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$1.48 per serving
Ready in 40 minutes
Spoonacular Score: 78%
The recipe Loaded Baked Potato Soup can be made in roughly 40 minutes. For $1.48 per serving, this recipe covers 22% of your daily requirements of vitamins and minerals. This main course has 673 calories, 22g of protein, and 45g of fat per serving. This recipe serves 4. This recipe from DAMNDELICIOUS.NET has 2581 fans. Head to the store and pick up butter, cheddar cheese, onions, and a few other things to make it today. To use up the sour cream you could follow this main course with the Sour Cream Brownies as a dessert. Autumn will be even more special with this recipe. Overall, this recipe earns a good spoonacular score of 78%. If you like this recipe, you might also like recipes such as Loaded Baked Potato Soup with Crispy-Fried Potato Skins, Loaded Baked Potato Soup, and Loaded Baked Potato Soup.
Read the detailed instructions on DAMNDELICIOUS.NET
Don't make the mistake of assuming turkey bacon is healthier than pork bacon. Read the labels and look for short ingredient lists (not too many artificial ingredients, preservatives, and other additives). If you're watching your sodium intake, pay attention to that too. It is also important to note that the American Institute for Cancer Research has stated the consumption of ANY processed meat could increase your risk of developing cancer. Although it is not yet clear what causes the increased cancer risk, it could be the preservatives or other chemicals commonly used during processing.
If you can, choose grassfed butter for a better nutritional profile—more vitamins, a favorable omega 3/6 ratio, etc.
Since most of its calories come from fat, sour cream has a bad reputation for being an unhealthy food. However, fat is an important part of the diet and studies suggest people who eat full fat dairy are thinner than those who reach for reduced fat products. That said, fat has more calories per gram than carbohydrates or protein, so if you are counting calories to lose weight, you might want to try substituting greek yogurt for some of the sour cream in recipes that call for a lot of it.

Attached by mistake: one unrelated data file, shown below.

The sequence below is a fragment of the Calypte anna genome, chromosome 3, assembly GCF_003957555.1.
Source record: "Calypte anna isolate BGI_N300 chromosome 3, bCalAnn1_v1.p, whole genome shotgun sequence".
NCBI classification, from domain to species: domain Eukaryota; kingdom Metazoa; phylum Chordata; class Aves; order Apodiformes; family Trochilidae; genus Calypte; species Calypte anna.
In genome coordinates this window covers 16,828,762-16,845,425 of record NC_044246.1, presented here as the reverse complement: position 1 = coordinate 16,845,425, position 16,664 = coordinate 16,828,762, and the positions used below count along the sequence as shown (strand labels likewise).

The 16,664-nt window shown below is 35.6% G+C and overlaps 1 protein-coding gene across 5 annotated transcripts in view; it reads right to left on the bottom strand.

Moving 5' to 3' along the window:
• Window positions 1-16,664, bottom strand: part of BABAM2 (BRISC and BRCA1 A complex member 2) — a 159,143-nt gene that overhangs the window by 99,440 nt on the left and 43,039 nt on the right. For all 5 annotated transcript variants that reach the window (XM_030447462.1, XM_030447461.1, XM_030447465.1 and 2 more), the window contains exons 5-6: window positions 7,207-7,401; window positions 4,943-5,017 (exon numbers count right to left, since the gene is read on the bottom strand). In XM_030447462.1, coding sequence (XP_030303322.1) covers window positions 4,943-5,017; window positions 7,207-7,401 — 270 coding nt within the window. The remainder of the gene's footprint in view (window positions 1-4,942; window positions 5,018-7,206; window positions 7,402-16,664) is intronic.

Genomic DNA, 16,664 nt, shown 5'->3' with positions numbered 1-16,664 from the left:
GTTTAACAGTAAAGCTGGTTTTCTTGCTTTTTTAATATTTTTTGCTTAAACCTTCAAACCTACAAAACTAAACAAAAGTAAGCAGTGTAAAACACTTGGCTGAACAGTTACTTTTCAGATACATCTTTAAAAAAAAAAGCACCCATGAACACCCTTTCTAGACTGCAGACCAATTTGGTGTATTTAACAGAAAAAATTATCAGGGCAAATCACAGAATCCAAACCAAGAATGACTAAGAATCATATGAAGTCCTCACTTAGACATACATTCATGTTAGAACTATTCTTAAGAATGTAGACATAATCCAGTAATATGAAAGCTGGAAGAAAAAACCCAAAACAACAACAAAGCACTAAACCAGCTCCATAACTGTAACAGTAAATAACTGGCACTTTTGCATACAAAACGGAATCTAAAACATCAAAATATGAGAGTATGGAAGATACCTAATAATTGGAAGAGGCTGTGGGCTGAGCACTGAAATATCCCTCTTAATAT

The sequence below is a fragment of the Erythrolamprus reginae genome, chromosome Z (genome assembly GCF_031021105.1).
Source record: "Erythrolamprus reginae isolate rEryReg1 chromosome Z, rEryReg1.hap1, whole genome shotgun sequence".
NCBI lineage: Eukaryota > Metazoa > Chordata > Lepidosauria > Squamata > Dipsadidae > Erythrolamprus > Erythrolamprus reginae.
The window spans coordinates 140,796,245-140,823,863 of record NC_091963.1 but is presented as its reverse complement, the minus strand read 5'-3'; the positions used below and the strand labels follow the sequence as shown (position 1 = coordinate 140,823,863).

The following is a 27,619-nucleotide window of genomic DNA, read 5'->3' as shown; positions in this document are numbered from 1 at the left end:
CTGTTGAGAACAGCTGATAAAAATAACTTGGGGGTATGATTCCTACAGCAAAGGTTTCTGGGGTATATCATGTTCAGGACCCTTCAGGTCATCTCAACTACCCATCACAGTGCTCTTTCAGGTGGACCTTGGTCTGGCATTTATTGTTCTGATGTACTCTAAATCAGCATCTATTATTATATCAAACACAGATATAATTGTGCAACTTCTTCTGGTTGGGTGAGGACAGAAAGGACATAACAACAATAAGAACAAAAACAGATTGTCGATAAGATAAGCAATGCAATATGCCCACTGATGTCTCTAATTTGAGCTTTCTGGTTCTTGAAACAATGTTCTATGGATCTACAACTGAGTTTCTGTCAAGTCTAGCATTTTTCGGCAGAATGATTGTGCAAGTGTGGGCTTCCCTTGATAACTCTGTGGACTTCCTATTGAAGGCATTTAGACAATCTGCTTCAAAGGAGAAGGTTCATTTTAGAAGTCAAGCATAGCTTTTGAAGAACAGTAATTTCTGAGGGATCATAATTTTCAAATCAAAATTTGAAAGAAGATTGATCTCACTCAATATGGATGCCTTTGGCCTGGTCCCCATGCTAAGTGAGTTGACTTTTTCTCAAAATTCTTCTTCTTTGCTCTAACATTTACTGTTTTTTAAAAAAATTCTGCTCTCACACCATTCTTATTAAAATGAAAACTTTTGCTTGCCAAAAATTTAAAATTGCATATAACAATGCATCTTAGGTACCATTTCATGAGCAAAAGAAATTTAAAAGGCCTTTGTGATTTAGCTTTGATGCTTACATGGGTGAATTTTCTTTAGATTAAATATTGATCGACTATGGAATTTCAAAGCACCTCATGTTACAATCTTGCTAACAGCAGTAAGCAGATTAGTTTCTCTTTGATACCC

You can easily swap half of the white flour in most recipes for whole wheat flour to add some fiber and protein. It does result in a heavier dough, so for cookies, cakes, etc., you might try swapping in whole wheat pastry flour.
Most dairy products stay good well past their sell-by date. Instead of throwing out perfectly safe food that is just a few days or maybe even a week or two old, make sure the product smells fine, has a normal texture, and doesn't taste funny. Sniff testing isn't exactly rocket science and it can keep you from wasting food (and money).
Store potatoes and sweet potatoes in a cool, dark place, and never put them in the refrigerator. At cold temperatures, the starch in potatoes is turned into sugar, affecting their flavor. For more information about selecting and storing potatoes, check out this lesson about potatoes in the academy.
Butter's incredible flavor has made it an extremely popular cooking fat, but it is important to know that butter has the lowest smoke point of almost any cooking fat. This means butter literally starts to smoke at a lower temperature than most other fats between 250-350 degrees Fahrenheit. So while butter is great for cooking at lower temperatures, you should probably use canola oil, coconut oil, or another oil with a higher smoke point for frying and other high temperature cooking.
Kosher salt is a type of coarse-grained salt popular among chefs because it is easy to pick up with the fingertips and sticks well when coating meat. The name "kosher salt" comes from the word "koshering", the process of making food suitable for consumption according to Jewish law. You can easily substitute table salt or sea salt in recipes where the salt is being dissolved, but if you're using it to coat meat, you might wish you had the kosher salt.
Did you know you can freeze shredded cheese? If you don't finish it up, don't throw it out!
To avoid antibiotics, hormones, and other nasties in your milk, choose organic whenever possible. If you can't afford organic, look for milk labeled hormone and antibiotic free. It is often less expensive.